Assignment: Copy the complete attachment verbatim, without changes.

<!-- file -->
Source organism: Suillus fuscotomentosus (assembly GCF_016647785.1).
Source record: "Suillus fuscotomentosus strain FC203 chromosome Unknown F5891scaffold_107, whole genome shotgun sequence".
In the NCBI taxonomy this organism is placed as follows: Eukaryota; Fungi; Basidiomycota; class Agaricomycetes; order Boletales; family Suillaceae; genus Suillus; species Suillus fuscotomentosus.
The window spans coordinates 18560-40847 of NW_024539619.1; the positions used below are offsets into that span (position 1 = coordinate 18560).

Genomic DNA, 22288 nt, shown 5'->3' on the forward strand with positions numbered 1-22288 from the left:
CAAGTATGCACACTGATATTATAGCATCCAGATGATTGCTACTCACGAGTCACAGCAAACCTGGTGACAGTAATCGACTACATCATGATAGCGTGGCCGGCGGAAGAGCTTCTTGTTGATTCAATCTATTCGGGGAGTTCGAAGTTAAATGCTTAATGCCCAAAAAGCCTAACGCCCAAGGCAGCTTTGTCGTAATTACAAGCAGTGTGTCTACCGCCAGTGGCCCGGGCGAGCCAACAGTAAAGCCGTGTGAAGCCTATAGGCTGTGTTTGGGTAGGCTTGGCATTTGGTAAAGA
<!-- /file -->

Source organism: Suillus fuscotomentosus (assembly GCF_016647785.1).
Source record: "Suillus fuscotomentosus strain FC203 chromosome Unknown F5891scaffold_107, whole genome shotgun sequence".
In the NCBI taxonomy this organism is placed as follows: Eukaryota; Fungi; Basidiomycota; class Agaricomycetes; order Boletales; family Suillaceae; genus Suillus; species Suillus fuscotomentosus.
The window spans coordinates 18560-40847 of NW_024539619.1; the positions used below are offsets into that span (position 1 = coordinate 18560).

Genomic DNA, 22288 nt, shown 5'->3' on the forward strand with positions numbered 1-22288 from the left:
CAAGTATGCACACTGATATTATAGCATCCAGATGATTGCTACTCACGAGTCACAGCAAACCTGGTGACAGTAATCGACTACATCATGATAGCGTGGCCGGCGGAAGAGCTTCTTGTTGATTCAATCTATTCGGGGAGTTCGAAGTTAAATGCTTAATGCCCAAAAAGCCTAACGCCCAAGGCAGCTTTGTCGTAATTACAAGCAGTGTGTCTACCGCCAGTGGCCCGGGCGAGCCAACAGTAAAGCCGTGTGAAGCCTATAGGCTGTGTTTGGGTAGGCTTGGCATTTGGTAAAGA